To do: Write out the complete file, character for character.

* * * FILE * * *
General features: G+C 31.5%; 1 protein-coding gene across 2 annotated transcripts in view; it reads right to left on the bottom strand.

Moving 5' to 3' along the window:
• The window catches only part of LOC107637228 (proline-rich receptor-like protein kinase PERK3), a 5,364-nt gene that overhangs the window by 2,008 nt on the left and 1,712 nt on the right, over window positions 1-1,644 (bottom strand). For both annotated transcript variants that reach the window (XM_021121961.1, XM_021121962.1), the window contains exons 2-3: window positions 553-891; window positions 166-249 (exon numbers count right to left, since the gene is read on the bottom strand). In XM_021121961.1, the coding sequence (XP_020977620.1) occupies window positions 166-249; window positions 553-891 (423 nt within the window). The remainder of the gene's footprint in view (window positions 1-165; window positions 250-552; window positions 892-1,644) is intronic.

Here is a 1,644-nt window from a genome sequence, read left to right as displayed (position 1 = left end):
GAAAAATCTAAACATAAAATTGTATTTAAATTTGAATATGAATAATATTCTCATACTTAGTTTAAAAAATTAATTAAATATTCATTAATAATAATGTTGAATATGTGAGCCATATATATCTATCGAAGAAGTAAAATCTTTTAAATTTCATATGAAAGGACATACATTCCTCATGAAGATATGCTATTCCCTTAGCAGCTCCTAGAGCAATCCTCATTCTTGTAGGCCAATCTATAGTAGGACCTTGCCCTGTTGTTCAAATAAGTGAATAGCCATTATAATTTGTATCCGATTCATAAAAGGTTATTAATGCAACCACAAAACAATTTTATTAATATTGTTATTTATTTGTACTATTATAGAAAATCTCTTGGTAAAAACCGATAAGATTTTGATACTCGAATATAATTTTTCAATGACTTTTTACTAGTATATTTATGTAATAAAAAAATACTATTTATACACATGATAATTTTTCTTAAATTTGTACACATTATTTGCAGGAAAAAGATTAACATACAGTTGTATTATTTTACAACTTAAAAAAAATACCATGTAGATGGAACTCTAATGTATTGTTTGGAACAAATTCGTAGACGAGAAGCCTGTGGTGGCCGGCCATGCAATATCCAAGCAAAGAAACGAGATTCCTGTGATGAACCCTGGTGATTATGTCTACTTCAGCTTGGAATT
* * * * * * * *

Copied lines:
General features: G+C 31.5%; 1 protein-coding gene across 2 annotated transcripts in view; it reads right to left on the bottom strand.

Moving 5' to 3' along the window:
• The window catches only part of LOC107637228 (proline-rich receptor-like protein kinase PERK3), a 5,364-nt gene that overhangs the window by 2,008 nt on the left and 1,712 nt on the right, over window positions 1-1,644 (bottom strand). For both annotated transcript variants that reach the window (XM_021121961.1, XM_021121962.1), the window contains exons 2-3: window positions 553-891; window positions 166-249 (exon numbers count right to left, since the gene is read on the bottom strand). In XM_021121961.1, the coding sequence (XP_020977620.1) occupies window positions 166-249; window positions 553-891 (423 nt within the window). The remainder of the gene's footprint in view (window positions 1-165; window positions 250-552; window positions 892-1,644) is intronic.

Here is a 1,644-nt window from a genome sequence, read left to right as displayed (position 1 = left end):
GAAAAATCTAAACATAAAATTGTATTTAAATTTGAATATGAATAATATTCTCATACTTAGTTTAAAAAATTAATTAAATATTCATTAATAATAATGTTGAATATGTGAGCCATATATATCTATCGAAGAAGTAAAATCTTTTAAATTTCATATGAAAGGACATACATTCCTCATGAAGATATGCTATTCCCTTAGCAGCTCCTAGAGCAATCCTCATTCTTGTAGGCCAATCTATAGTAGGACCTTGCCCTGTTGTTCAAATAAGTGAATAGCCATTATAATTTGTATCCGATTCATAAAAGGTTATTAATGCAACCACAAAACAATTTTATTAATATTGTTATTTATTTGTACTATTATAGAAAATCTCTTGGTAAAAACCGATAAGATTTTGATACTCGAATATAATTTTTCAATGACTTTTTACTAGTATATTTATGTAATAAAAAAATACTATTTATACACATGATAATTTTTCTTAAATTTGTACACATTATTTGCAGGAAAAAGATTAACATACAGTTGTATTATTTTACAACTTAAAAAAAATACCATGTAGATGGAACTCTAATGTATTGTTTGGAACAAATTCGTAGACGAGAAGCCTGTGGTGGCCGGCCATGCAATATCCAAGCAAAGAAACGAGATTCCTGTGATGAACCCTGGTGATTATGTCTACTTCAGCTTGGAATT